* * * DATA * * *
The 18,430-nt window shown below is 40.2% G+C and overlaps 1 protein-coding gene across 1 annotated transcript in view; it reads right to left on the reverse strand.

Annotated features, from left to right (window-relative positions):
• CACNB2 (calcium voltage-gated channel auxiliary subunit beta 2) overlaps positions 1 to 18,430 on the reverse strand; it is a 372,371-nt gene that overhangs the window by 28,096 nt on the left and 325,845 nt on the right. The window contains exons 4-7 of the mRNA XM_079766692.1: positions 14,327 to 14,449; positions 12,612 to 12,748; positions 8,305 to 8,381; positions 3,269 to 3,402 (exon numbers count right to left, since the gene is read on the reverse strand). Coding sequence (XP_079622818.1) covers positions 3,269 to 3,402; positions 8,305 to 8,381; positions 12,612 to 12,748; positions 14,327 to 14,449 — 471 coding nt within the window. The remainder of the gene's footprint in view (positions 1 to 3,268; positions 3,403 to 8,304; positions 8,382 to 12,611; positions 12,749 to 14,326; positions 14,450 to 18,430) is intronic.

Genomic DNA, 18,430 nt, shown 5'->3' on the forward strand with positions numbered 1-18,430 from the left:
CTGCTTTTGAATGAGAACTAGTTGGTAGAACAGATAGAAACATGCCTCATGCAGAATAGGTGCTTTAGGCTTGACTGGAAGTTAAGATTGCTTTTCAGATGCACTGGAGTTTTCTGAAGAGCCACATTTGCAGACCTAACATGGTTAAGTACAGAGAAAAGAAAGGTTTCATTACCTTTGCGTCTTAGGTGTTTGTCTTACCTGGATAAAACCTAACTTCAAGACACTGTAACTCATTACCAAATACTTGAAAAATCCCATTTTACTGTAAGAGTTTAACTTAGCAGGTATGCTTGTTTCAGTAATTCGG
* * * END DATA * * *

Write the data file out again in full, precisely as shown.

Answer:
The 18,430-nt window shown below is 40.2% G+C and overlaps 1 protein-coding gene across 1 annotated transcript in view; it reads right to left on the reverse strand.

Annotated features, from left to right (window-relative positions):
• CACNB2 (calcium voltage-gated channel auxiliary subunit beta 2) overlaps positions 1 to 18,430 on the reverse strand; it is a 372,371-nt gene that overhangs the window by 28,096 nt on the left and 325,845 nt on the right. The window contains exons 4-7 of the mRNA XM_079766692.1: positions 14,327 to 14,449; positions 12,612 to 12,748; positions 8,305 to 8,381; positions 3,269 to 3,402 (exon numbers count right to left, since the gene is read on the reverse strand). Coding sequence (XP_079622818.1) covers positions 3,269 to 3,402; positions 8,305 to 8,381; positions 12,612 to 12,748; positions 14,327 to 14,449 — 471 coding nt within the window. The remainder of the gene's footprint in view (positions 1 to 3,268; positions 3,403 to 8,304; positions 8,382 to 12,611; positions 12,749 to 14,326; positions 14,450 to 18,430) is intronic.

Genomic DNA, 18,430 nt, shown 5'->3' on the forward strand with positions numbered 1-18,430 from the left:
CTGCTTTTGAATGAGAACTAGTTGGTAGAACAGATAGAAACATGCCTCATGCAGAATAGGTGCTTTAGGCTTGACTGGAAGTTAAGATTGCTTTTCAGATGCACTGGAGTTTTCTGAAGAGCCACATTTGCAGACCTAACATGGTTAAGTACAGAGAAAAGAAAGGTTTCATTACCTTTGCGTCTTAGGTGTTTGTCTTACCTGGATAAAACCTAACTTCAAGACACTGTAACTCATTACCAAATACTTGAAAAATCCCATTTTACTGTAAGAGTTTAACTTAGCAGGTATGCTTGTTTCAGTAATTCGG